Mark Hall Momentum News

Once a fortnight we interview one of the Momentum driving team to learn more about them and get some top driving tips. 

Today we have Peter, one of our instructors from the Southampton area

Why did you want to become a driving instructor?

When I was younger, (and before a career in electronics) I considered becoming a school teacher. Being a little older and perhaps wiser, I decided I liked interaction with people, more than designing electronic gizmos.

How long have you been an instructor?

About 10 years.

What do you like most about teaching people to drive?

Everybody is absolutely different and so the challenge is to tailor lessons to work best for each individual .div>

What car do you use for teaching?

A Fiat Panda 1.2 active eco. Many learners apologise to Pandora rather than me, if they stall. (she goes by the name of Pandora).

What are the most common mistakes you see pupils make?

Letting go of the clutch as soon as the car moves. (Judder to a halt).
Not putting the clutch down when stopping. (Judder to a halt).
“Coasting” around corners.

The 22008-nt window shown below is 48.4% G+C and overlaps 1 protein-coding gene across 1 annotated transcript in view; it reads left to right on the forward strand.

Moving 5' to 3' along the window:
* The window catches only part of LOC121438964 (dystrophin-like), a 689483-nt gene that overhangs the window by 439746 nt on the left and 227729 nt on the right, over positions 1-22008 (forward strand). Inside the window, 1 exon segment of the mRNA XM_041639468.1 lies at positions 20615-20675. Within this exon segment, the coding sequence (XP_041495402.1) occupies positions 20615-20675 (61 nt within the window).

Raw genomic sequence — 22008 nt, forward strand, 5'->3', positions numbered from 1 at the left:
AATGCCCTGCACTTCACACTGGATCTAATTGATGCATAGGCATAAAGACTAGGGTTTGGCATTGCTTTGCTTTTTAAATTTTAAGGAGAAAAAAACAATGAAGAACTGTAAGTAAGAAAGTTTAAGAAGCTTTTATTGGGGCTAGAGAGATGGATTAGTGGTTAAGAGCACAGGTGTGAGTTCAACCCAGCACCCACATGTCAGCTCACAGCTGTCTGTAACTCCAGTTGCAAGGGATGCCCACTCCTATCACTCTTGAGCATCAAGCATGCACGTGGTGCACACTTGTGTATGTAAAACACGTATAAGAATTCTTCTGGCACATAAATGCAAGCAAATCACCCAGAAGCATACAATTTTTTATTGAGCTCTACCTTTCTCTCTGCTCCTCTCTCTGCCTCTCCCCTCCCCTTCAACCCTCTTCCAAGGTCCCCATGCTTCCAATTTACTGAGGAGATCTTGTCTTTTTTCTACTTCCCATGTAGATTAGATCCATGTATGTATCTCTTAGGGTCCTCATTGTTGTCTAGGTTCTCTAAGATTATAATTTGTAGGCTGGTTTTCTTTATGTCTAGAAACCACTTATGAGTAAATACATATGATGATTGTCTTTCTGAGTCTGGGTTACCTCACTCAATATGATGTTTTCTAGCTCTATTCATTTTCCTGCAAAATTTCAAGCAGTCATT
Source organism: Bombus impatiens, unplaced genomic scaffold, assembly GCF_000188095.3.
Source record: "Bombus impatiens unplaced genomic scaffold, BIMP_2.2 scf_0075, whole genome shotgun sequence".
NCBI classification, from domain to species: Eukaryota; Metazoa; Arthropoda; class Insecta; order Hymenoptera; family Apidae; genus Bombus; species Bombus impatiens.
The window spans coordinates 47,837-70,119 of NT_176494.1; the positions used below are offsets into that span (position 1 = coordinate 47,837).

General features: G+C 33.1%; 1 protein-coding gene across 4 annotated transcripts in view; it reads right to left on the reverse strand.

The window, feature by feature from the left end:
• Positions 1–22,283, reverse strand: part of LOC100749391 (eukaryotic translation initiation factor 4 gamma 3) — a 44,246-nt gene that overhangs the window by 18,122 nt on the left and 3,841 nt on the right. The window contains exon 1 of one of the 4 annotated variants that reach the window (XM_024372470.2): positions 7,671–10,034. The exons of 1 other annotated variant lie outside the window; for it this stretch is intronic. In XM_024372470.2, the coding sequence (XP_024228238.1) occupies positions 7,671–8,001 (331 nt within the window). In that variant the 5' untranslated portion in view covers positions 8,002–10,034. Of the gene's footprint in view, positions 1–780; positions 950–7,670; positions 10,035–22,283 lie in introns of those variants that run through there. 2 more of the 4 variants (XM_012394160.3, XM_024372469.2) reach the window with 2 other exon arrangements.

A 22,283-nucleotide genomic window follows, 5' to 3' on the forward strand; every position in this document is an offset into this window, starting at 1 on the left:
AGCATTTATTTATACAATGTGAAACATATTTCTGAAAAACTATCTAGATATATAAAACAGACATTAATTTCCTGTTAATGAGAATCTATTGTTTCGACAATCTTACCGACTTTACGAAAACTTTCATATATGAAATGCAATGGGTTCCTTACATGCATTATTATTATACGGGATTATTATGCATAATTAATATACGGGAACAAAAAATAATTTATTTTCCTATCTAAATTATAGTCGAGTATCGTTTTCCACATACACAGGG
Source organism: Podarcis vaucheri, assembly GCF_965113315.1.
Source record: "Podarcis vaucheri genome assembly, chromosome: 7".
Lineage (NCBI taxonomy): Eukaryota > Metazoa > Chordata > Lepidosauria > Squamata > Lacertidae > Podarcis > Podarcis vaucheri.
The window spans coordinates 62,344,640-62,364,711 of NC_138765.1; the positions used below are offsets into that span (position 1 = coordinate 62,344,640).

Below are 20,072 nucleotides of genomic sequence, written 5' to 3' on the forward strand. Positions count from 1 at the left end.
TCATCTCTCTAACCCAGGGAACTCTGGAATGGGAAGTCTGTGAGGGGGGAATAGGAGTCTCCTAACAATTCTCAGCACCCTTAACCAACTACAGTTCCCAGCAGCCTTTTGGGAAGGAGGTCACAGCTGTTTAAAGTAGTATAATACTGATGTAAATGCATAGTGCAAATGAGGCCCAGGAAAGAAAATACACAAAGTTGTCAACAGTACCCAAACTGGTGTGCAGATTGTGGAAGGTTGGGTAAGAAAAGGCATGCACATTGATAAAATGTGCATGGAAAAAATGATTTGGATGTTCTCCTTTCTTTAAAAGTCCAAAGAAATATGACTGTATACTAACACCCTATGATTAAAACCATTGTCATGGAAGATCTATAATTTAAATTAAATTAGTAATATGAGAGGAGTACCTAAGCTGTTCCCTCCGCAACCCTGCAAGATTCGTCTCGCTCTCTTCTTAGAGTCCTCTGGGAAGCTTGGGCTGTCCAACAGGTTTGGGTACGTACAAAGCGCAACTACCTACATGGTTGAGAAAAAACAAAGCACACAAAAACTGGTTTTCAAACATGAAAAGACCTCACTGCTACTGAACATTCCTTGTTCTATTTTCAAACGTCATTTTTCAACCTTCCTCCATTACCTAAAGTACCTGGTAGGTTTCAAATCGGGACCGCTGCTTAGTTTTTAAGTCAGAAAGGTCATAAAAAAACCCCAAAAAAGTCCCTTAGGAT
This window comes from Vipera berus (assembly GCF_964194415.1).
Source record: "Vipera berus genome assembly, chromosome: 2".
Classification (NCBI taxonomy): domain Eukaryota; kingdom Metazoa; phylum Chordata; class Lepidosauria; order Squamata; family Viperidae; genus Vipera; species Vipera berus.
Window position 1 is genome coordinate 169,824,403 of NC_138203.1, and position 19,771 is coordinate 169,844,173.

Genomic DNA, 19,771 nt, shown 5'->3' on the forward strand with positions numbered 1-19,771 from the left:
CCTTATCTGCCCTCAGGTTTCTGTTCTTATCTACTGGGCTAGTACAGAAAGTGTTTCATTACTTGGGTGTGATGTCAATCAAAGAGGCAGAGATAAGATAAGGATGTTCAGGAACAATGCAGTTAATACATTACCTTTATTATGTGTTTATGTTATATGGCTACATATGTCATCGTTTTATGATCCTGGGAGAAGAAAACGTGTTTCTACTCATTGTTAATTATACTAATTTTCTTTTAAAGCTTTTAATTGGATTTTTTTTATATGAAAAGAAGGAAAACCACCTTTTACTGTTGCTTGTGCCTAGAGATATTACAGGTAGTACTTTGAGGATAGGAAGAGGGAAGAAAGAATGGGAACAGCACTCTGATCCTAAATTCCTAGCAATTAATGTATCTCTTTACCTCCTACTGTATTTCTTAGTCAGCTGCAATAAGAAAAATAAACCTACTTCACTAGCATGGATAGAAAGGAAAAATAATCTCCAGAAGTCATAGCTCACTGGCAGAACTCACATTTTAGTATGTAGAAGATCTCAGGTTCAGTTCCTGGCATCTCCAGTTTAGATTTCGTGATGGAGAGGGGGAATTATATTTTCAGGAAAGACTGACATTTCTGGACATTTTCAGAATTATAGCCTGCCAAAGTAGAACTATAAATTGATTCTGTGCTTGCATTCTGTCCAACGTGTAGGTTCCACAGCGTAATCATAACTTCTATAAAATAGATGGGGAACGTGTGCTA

Lack of observation during manoeuvres.
Lack of observation at roundabouts.
That’s probably enough for now!

What changes would you like to see made to the driving test, if any?

I like the new trial test, with a lot of independent driving with a GPS. It will also consider replacing the “reverse around a corner” and “turn in the road” manoeuvres with more realistic everyday moves, such as reversing out of a parking bay, or pulling up on the left or right before rejoining the flow of traffic. Probably more like reality.

What are your top 5 tips for learner drivers?

Don’t plan for your driving test, plan to drive for life.
If you make a mistake, learn from it and move on.
Wear comfortable / sensible shoes when driving, I doubt if I could drive very well in Ug boots or flip flops either.
Check your blind spot every time.
Don’t drive in anybody else’s blind spot, they may not be as observant as you are.

Anything else you’d like to add?

If you don’t know something, ask your instructor, don’t be embarrassed, even if you have asked umpteen times before. You need to understand why you are doing something, not just doing it because your instructor tells you to do it.
Lessons should be fun as well as a learning experience.
Longer lessons may be a brilliant way to learn, but we all need a break now and again. Bring a drink (non alcoholic :-), sandwich, fags etc.
If you want to have another go at something… a scary roundabout….hill starts…whatever, ask your instructor. Very often it isn’t so difficult next time.

 

Safe driving / learning,
Peter

If you’d like to get in touch with Peter, please visit the Southampton driving lessons page.